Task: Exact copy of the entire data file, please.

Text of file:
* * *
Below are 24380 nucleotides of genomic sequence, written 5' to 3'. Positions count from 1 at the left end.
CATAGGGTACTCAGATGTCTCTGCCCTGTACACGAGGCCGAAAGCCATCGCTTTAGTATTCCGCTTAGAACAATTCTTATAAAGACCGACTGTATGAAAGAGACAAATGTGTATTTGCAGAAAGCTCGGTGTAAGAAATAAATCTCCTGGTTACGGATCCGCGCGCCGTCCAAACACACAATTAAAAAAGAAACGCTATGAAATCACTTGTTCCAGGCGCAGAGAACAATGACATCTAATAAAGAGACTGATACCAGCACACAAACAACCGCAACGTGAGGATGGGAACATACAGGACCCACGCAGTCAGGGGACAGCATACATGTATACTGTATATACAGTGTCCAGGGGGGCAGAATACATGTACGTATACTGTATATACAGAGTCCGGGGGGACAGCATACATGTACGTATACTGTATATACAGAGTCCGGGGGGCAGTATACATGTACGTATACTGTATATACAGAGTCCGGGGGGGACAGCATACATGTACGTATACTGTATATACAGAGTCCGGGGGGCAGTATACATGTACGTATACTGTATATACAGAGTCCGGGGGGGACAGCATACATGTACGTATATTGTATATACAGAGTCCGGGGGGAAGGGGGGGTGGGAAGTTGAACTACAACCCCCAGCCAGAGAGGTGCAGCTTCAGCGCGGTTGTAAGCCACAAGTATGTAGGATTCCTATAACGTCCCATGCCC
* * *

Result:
Below are 24380 nucleotides of genomic sequence, written 5' to 3'. Positions count from 1 at the left end.
CATAGGGTACTCAGATGTCTCTGCCCTGTACACGAGGCCGAAAGCCATCGCTTTAGTATTCCGCTTAGAACAATTCTTATAAAGACCGACTGTATGAAAGAGACAAATGTGTATTTGCAGAAAGCTCGGTGTAAGAAATAAATCTCCTGGTTACGGATCCGCGCGCCGTCCAAACACACAATTAAAAAAGAAACGCTATGAAATCACTTGTTCCAGGCGCAGAGAACAATGACATCTAATAAAGAGACTGATACCAGCACACAAACAACCGCAACGTGAGGATGGGAACATACAGGACCCACGCAGTCAGGGGACAGCATACATGTATACTGTATATACAGTGTCCAGGGGGGCAGAATACATGTACGTATACTGTATATACAGAGTCCGGGGGGACAGCATACATGTACGTATACTGTATATACAGAGTCCGGGGGGCAGTATACATGTACGTATACTGTATATACAGAGTCCGGGGGGGACAGCATACATGTACGTATACTGTATATACAGAGTCCGGGGGGCAGTATACATGTACGTATACTGTATATACAGAGTCCGGGGGGGACAGCATACATGTACGTATATTGTATATACAGAGTCCGGGGGGAAGGGGGGGTGGGAAGTTGAACTACAACCCCCAGCCAGAGAGGTGCAGCTTCAGCGCGGTTGTAAGCCACAAGTATGTAGGATTCCTATAACGTCCCATGCCC